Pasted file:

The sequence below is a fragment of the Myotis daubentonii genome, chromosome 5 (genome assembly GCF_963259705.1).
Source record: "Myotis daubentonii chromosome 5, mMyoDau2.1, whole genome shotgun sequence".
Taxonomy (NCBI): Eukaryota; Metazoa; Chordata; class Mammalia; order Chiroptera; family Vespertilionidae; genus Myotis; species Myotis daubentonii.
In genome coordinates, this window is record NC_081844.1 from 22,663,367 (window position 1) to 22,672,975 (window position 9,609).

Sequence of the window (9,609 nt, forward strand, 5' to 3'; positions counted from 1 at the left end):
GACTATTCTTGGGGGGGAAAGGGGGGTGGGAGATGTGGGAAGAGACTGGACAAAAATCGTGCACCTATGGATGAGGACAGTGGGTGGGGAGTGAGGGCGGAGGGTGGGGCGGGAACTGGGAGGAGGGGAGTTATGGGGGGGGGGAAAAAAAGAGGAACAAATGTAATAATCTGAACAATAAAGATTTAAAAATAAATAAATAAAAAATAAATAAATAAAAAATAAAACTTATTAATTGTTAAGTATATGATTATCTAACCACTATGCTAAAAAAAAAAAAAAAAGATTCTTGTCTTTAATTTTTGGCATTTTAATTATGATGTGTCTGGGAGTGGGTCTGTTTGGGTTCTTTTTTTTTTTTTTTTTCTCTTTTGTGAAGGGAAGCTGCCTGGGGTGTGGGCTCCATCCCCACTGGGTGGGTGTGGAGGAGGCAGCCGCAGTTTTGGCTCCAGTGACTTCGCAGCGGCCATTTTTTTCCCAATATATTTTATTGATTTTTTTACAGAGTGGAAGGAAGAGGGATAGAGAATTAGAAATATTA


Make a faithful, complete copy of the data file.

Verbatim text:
The sequence below is a fragment of the Myotis daubentonii genome, chromosome 5 (genome assembly GCF_963259705.1).
Source record: "Myotis daubentonii chromosome 5, mMyoDau2.1, whole genome shotgun sequence".
Taxonomy (NCBI): Eukaryota; Metazoa; Chordata; class Mammalia; order Chiroptera; family Vespertilionidae; genus Myotis; species Myotis daubentonii.
In genome coordinates, this window is record NC_081844.1 from 22,663,367 (window position 1) to 22,672,975 (window position 9,609).

Sequence of the window (9,609 nt, forward strand, 5' to 3'; positions counted from 1 at the left end):
GACTATTCTTGGGGGGGAAAGGGGGGTGGGAGATGTGGGAAGAGACTGGACAAAAATCGTGCACCTATGGATGAGGACAGTGGGTGGGGAGTGAGGGCGGAGGGTGGGGCGGGAACTGGGAGGAGGGGAGTTATGGGGGGGGGGAAAAAAAGAGGAACAAATGTAATAATCTGAACAATAAAGATTTAAAAATAAATAAATAAAAAATAAATAAATAAAAAATAAAACTTATTAATTGTTAAGTATATGATTATCTAACCACTATGCTAAAAAAAAAAAAAAAAGATTCTTGTCTTTAATTTTTGGCATTTTAATTATGATGTGTCTGGGAGTGGGTCTGTTTGGGTTCTTTTTTTTTTTTTTTTTCTCTTTTGTGAAGGGAAGCTGCCTGGGGTGTGGGCTCCATCCCCACTGGGTGGGTGTGGAGGAGGCAGCCGCAGTTTTGGCTCCAGTGACTTCGCAGCGGCCATTTTTTTCCCAATATATTTTATTGATTTTTTTACAGAGTGGAAGGAAGAGGGATAGAGAATTAGAAATATTA